• Include a written or recorded design document that meets the following criteria.
    • You will have to back up your choices with evidence and argument and must provide a written or recorded design document with the simulation that.
    • Explains why you designed the simulation the way you did.
    • What you think its strengths and weaknesses are as far as historical validity. Doing this requires reference to the evidence.
    • Includes a bibliography

Simulation Assignment Specifications: Second Round Assignments

These represent the second round of Inform projects I assigned to students in 2008. The specifications improved with the second round of assignments

EMA Germanic Settlement Simulation

Examples of completed assignment, 2008The purpose of this exercise is to practice the discipline of the historian by creating a historical reconstruction of: An Frankish/Anglo/Saxon settlement/village (not a city) from the early middle ages (c. 500 – 800 CE) that includes the following elements:

  • The structure/relationships of the warband
  • Elements of everyday life for different members of the settlement
  • Elements of the geography and physical layout of the settlement/village
  • The blending of Christian and Germanic cultural elements.

To do this effectively and validly requires a solid grounding in the evidence. The evidence is always incomplete, however, and a working interpretation must move beyond the evidence to “fill in the gaps”. Filling in the gaps means drawing reasoned inferences from knowledge of the surrounding circumstances and evidence.

You will begin your simulation design by creating a detailed outline of the rooms, characters, events, and discussion topics. A template will be provided to guide you in this process. It is critical that you decide how your simulation will look first before you begin writing the inform instructions. Remember, I can help with you with Inform instructions much better when you have established an overall blueprint.

Your final simulation project must:

  • Immerse the player in a historically valid layout of a Germanic settlement.
  • Include characters that have historically valid and detailed descriptions
  • Allow the player to ask historically reasonable questions to the figures in the game and receive reasonably historical answers.
  • At the minimum, allow the player to explore and understand the motivations of different characters and the limits of his/her situation.
  • If possible, allow the player to achieve a goal. Note that you may choose to shape this goal in any historically valid fashion you choose. You get to decide what the main goals for the player will be in this simulation.
  • Include a formatted bibliography in the code.
  • Include a recorded design document that meets the following criteria.
    • You will have to back up your choices with evidence and argument and must provide a written or recorded design document with the simulation that.
    • Explains why you designed the simulation the way you did
    • What you think its strengths and weaknesses are as far as historical validity. Doing this requires reference to the evidence.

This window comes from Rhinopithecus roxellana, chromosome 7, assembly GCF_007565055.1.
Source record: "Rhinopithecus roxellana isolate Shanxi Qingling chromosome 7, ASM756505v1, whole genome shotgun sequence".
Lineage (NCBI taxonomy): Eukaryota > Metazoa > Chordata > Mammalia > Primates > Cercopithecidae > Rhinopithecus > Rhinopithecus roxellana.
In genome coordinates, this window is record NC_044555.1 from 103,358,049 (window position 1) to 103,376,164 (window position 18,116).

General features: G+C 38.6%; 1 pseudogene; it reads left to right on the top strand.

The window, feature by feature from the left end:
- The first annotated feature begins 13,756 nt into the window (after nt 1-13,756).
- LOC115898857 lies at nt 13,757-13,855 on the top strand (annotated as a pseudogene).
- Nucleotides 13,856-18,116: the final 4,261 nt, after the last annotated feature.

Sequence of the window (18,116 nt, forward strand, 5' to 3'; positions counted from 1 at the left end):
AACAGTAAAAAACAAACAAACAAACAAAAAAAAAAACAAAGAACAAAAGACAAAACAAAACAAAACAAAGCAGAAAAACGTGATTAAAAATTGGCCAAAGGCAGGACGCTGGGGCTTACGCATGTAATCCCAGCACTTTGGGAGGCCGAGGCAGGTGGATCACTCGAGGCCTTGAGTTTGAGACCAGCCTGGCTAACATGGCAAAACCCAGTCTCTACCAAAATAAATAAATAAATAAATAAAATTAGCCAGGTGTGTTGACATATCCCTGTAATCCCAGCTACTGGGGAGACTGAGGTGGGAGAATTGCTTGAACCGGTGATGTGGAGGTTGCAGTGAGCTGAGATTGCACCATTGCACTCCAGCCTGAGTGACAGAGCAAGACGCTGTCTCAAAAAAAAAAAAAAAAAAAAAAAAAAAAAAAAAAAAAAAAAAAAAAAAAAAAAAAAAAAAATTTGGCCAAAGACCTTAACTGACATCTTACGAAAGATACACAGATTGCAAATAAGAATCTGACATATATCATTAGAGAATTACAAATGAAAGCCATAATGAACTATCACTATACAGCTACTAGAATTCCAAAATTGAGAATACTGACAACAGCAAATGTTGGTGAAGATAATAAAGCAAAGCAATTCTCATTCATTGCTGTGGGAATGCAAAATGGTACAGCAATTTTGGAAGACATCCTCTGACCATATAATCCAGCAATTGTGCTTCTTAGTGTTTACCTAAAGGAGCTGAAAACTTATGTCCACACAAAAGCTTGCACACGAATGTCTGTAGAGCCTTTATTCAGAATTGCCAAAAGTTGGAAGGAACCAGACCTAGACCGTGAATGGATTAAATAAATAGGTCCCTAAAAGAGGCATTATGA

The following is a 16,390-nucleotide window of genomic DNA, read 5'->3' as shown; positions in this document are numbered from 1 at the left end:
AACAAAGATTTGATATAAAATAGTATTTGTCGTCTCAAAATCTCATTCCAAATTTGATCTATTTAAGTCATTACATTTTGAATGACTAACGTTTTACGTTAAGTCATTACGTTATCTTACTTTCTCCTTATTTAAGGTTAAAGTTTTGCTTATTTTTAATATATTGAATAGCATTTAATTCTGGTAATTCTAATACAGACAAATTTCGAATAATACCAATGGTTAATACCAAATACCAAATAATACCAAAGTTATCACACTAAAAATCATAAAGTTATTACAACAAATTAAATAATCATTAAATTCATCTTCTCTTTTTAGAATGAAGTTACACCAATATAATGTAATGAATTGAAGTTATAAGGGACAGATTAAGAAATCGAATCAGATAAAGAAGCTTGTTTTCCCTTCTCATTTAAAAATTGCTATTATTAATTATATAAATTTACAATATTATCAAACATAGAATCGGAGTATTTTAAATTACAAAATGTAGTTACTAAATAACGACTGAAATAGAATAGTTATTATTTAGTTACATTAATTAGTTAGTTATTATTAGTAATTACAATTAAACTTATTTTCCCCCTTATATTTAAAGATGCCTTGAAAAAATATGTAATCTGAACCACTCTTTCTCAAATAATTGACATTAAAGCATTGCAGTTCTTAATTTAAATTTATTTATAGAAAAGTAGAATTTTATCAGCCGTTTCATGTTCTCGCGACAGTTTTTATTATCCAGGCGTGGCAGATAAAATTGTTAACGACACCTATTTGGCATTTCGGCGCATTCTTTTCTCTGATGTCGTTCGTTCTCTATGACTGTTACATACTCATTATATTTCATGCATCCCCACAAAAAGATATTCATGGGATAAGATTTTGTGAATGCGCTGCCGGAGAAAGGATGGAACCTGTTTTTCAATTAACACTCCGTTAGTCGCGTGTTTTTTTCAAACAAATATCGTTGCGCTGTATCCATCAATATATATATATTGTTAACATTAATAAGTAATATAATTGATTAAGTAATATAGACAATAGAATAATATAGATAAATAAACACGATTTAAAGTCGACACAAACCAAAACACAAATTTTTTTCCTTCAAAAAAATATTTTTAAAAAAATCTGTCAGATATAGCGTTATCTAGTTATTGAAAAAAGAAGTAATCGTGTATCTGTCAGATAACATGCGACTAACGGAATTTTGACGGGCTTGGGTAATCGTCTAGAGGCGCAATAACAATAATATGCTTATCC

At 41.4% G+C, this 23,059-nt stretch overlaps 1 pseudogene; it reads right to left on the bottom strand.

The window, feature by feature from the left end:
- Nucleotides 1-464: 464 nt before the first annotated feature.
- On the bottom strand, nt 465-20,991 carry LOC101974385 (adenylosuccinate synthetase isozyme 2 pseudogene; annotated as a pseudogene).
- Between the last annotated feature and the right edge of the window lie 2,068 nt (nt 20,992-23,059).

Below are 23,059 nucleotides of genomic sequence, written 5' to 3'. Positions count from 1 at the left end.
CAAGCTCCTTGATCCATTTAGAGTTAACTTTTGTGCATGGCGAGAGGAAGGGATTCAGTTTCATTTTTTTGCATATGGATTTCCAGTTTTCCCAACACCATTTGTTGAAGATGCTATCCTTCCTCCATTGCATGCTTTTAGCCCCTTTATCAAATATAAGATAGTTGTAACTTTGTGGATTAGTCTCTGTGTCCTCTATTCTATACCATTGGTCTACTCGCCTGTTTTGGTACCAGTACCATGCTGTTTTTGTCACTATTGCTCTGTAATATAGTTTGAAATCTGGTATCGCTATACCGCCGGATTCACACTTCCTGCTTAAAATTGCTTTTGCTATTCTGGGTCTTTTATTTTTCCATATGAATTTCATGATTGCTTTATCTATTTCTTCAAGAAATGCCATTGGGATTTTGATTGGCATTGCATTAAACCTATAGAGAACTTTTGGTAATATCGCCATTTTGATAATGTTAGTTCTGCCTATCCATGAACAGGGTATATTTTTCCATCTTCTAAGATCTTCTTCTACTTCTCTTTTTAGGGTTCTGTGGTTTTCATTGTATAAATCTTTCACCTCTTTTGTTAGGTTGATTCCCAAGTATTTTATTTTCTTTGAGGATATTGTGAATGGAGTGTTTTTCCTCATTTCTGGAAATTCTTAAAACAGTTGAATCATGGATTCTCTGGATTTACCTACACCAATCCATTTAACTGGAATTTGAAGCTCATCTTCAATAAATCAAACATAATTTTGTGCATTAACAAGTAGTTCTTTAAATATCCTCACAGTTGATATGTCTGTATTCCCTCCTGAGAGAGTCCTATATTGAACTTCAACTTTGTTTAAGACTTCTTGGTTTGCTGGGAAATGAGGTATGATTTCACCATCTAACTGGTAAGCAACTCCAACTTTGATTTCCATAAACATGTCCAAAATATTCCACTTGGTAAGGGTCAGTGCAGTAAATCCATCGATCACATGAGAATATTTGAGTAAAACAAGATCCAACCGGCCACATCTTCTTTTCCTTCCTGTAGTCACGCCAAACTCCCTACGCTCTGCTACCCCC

The sources from which you must draw

Specifications

  1. The simulation should take at least five minutes to play through the longest path.
  2. Descriptions of any characters and items are very detailed. These details are based on valid evidence and cited within the code. Player can receive helpful information by looking at the characters and items.
  3. Graphics are included to illustrate important sights
  4. Player can interact with characters on multiple of valid topics.
  5. Code has clear citations of evidence
  6. Historical situations are either directly supported by the evidence or reasonable based on the available evidence.
  7. Videotaped debriefing shows a clear familiarity with the evidence, the simulation, and the strengths and weaknesses of the simulation in relation to the evidence.

World War I Trench Warfare Simulation

The purpose of this exercise is to practice the discipline of the historian by creating a historical reconstruction of: A section of the trench system along the Western Front, including the front lines and no man’s land.

To do this effectively and validly requires a solid grounding in the evidence. The evidence is always incomplete, however, and a working interpretation must move beyond the evidence to “fill in the gaps”. Filling in the gaps means drawing reasoned inferences from knowledge of the surrounding circumstances and evidence.

You will begin your simulation design by creating a detailed outline of the rooms, characters, events, and discussion topics. A template will be provided to guide you in this process. It is critical that you decide how your simulation will look first before you begin writing the inform instructions. Remember, I can help with you with Inform instructions much better when you have established an overall blueprint.

Your final simulation project must:

  • Immerse the player in a historically valid layout of a section of trench system.
  • Include characters that have historically valid and detailed descriptions
  • Allow the player to ask historically reasonable questions to the figures in the game and receive reasonably historical answers.
  • At the minimum allow the player to explore and understand the motivations of different characters and the limits of his/her situation.
  • If possible, allow the player to achieve a goal.
    • You will have to back up your choices with evidence and argument and must provide a written or recorded design document with the simulation that.
    • Explains why you designed the simulation the way you did
    • What you think its strengths and weaknesses are as far as historical validity. Doing this requires reference to the evidence.

The sources from which you must draw:

Specifications

  • The simulation should take at least five minutes to play through the longest path.
  • Descriptions of any characters and items are very detailed. These details are based on valid evidence and cited within the code. Player can receive helpful information by looking at the characters and items.
  • Player can interact with characters on multiple of valid topics.
  • Code has clear citations of evidence
  • Historical situations are either directly supported by the evidence or reasonable based on the available evidence.
  • Videotaped debriefing shows a clear familiarity with the evidence, the simulation, and the strengths and weaknesses of the simulation in relation to the evidence.
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  1. October 11, 2010 at 9:40 pm